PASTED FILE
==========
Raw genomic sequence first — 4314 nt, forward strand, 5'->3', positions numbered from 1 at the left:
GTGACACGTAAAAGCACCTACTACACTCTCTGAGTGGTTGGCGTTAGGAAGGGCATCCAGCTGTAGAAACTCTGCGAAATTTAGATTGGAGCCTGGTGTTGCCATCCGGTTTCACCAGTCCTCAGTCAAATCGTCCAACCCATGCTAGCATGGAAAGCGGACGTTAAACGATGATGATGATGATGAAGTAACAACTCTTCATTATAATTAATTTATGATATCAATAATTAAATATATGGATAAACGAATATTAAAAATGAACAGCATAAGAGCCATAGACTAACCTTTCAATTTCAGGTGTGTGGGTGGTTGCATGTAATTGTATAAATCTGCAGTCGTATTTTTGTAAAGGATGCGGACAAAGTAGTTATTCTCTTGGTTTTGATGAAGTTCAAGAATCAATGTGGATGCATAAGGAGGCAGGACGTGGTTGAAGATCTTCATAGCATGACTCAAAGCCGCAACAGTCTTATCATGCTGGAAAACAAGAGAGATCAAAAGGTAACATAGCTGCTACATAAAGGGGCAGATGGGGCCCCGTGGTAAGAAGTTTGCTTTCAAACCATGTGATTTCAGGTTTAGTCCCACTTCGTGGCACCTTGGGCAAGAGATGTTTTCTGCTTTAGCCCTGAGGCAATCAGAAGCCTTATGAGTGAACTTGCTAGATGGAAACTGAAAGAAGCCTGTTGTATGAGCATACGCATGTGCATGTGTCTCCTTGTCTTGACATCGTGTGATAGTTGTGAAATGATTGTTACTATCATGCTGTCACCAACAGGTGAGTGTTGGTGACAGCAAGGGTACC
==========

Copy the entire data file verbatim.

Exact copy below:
Raw genomic sequence first — 4314 nt, forward strand, 5'->3', positions numbered from 1 at the left:
GTGACACGTAAAAGCACCTACTACACTCTCTGAGTGGTTGGCGTTAGGAAGGGCATCCAGCTGTAGAAACTCTGCGAAATTTAGATTGGAGCCTGGTGTTGCCATCCGGTTTCACCAGTCCTCAGTCAAATCGTCCAACCCATGCTAGCATGGAAAGCGGACGTTAAACGATGATGATGATGATGAAGTAACAACTCTTCATTATAATTAATTTATGATATCAATAATTAAATATATGGATAAACGAATATTAAAAATGAACAGCATAAGAGCCATAGACTAACCTTTCAATTTCAGGTGTGTGGGTGGTTGCATGTAATTGTATAAATCTGCAGTCGTATTTTTGTAAAGGATGCGGACAAAGTAGTTATTCTCTTGGTTTTGATGAAGTTCAAGAATCAATGTGGATGCATAAGGAGGCAGGACGTGGTTGAAGATCTTCATAGCATGACTCAAAGCCGCAACAGTCTTATCATGCTGGAAAACAAGAGAGATCAAAAGGTAACATAGCTGCTACATAAAGGGGCAGATGGGGCCCCGTGGTAAGAAGTTTGCTTTCAAACCATGTGATTTCAGGTTTAGTCCCACTTCGTGGCACCTTGGGCAAGAGATGTTTTCTGCTTTAGCCCTGAGGCAATCAGAAGCCTTATGAGTGAACTTGCTAGATGGAAACTGAAAGAAGCCTGTTGTATGAGCATACGCATGTGCATGTGTCTCCTTGTCTTGACATCGTGTGATAGTTGTGAAATGATTGTTACTATCATGCTGTCACCAACAGGTGAGTGTTGGTGACAGCAAGGGTACC